We have not one but two of our annual town meetings happening this Saturday, in Wellfleet and Truro, so fans of pure democracy will have to choose which one to attend. The weather report (as of late Tuesday) looks favorable, and these meetings are always educational and often entertaining.
If you’ve got a craving for high drama, I recommend taking in the Wellfleet meeting this year on the elementary school ballfield. As Fred Magee of the finance committee told K.C. Myers this week, “The real numbers [for the town budget] don’t exist yet. People will get angry at town meeting. I think that’s another thing we can predict.”
Keep this in mind: Fred’s not the type of guy to go out on a limb. But Wellfleet is looking at a 53-article warrant and a 24-percent increase in spending over last year, if all the budget requests in the warrant are approved. Last year’s annual town meeting in Wellfleet, the first ever to be held outdoors, breezed through 38 articles in four hours, with every single one approved by the voters. Not likely to happen this year.
What is likely is that citizens will demand answers to some questions about the current state of the town and its finances. Here’s a short and far from comprehensive list:
When the town’s auditor, Michael Nelligan of Powers & Sullivan, appeared before the select board on June 8, he was asked to explain the $765,000 “adjustment” his firm had to make in the town’s books. “The agency fund was upside down to the tune of $740,000,” he said. Not one of the five select board members asked him what he was talking about, or what agency fund he meant. There are nine of them on Wellfleet’s books. Aren’t any of the select board members curious about where that money might have gone?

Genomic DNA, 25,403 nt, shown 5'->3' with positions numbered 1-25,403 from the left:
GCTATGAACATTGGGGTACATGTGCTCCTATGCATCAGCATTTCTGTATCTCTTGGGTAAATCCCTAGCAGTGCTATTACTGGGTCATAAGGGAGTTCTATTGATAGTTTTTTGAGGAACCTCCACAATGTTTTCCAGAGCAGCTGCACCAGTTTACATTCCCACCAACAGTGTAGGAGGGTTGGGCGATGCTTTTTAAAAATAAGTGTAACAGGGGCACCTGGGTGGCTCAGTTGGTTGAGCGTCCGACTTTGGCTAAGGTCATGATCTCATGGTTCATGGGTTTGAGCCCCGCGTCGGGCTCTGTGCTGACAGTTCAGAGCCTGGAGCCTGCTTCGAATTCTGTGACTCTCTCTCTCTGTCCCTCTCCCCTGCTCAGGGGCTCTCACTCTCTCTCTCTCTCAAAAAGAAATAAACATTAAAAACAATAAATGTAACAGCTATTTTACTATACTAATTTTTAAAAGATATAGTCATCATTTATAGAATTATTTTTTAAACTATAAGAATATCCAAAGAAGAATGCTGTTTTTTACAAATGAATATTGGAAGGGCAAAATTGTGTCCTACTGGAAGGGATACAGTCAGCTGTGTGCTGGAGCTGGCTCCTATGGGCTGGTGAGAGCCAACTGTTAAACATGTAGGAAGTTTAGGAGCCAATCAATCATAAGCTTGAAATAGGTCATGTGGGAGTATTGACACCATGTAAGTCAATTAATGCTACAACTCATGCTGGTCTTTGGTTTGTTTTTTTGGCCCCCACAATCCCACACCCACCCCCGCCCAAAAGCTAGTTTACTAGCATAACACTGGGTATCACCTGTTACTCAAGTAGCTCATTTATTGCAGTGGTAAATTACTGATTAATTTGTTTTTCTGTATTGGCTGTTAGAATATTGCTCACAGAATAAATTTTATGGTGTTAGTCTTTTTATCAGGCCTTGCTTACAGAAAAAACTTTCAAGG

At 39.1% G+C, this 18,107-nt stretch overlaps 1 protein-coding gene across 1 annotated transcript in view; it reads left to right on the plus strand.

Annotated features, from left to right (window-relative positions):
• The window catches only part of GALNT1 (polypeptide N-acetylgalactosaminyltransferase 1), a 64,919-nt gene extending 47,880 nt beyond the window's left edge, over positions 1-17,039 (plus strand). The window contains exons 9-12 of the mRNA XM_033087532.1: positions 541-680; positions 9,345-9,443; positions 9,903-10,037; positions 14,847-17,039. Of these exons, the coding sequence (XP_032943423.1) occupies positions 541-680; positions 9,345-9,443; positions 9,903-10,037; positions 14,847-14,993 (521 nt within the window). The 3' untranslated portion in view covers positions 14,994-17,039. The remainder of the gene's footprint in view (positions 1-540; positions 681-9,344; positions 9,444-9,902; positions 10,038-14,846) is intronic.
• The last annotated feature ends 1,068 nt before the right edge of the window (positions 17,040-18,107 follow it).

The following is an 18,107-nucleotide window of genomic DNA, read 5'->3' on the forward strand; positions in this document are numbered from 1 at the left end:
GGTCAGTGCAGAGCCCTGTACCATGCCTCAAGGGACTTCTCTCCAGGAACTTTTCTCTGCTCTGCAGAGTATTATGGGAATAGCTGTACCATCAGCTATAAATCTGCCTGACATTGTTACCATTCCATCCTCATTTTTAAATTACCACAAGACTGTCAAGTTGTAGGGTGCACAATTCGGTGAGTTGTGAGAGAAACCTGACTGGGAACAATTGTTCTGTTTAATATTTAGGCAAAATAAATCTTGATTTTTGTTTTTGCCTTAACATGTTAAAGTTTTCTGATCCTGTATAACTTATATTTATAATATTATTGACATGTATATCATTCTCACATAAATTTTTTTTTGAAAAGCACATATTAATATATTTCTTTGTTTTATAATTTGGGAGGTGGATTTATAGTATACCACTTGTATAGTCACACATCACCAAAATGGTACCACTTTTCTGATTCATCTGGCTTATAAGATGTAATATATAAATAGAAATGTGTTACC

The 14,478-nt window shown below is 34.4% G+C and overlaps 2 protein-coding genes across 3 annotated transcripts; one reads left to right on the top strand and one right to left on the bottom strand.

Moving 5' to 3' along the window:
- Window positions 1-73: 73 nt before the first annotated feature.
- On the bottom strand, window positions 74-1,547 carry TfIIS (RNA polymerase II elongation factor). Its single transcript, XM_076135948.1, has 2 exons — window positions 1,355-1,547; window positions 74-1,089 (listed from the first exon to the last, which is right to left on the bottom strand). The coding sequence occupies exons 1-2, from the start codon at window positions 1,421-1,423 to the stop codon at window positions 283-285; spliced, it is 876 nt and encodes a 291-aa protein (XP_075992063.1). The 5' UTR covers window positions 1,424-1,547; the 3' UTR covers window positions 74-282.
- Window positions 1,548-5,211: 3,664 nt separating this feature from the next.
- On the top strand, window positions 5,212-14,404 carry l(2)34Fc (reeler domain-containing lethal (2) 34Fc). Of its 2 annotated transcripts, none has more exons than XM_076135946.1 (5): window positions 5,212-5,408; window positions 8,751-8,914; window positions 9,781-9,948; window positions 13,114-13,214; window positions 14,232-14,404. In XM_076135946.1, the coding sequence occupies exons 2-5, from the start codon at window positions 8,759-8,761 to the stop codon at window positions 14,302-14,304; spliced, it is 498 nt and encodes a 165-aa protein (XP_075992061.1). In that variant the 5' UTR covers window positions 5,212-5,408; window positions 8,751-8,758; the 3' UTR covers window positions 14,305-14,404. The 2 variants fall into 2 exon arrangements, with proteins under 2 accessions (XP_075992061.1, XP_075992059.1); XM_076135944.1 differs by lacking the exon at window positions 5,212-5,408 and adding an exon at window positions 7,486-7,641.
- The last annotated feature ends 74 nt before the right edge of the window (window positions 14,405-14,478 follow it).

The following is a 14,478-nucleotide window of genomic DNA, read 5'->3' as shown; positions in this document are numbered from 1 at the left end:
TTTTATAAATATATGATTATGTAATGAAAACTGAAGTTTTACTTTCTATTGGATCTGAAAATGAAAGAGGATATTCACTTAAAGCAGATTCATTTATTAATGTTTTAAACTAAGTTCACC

Powers & Sullivan didn’t finish their work on the town’s 2019 audit until eight months after it would normally have been done. At that point, Town Administrator Dan Hoort was getting ready to leave town, and the accounting department hadn’t produced a balance sheet or maintained a general ledger for close to a year. Yet the auditor didn’t give the select board a management letter warning of these disastrously dire conditions because, Nelligan said on June 8, “I just made a decision that it’s really late in this process to issue a management letter. Why don’t we wait and see how the next year goes.” Do you really buy that? Because I’ve got a bridge I’d like to sell…
Helen Miranda Wilson and Justina Carlson, the two incumbent select board members who are running for re-election, both blame the town’s financial meltdown on “staff turnover.” But when all these problems were blowing up, Dan Hoort, touted as a municipal finance wizard, had been the town administrator for nearly four years. And he says he couldn’t hire good people because Wellfleet has a reputation as a terrible place to work.
What’s wrong with this picture?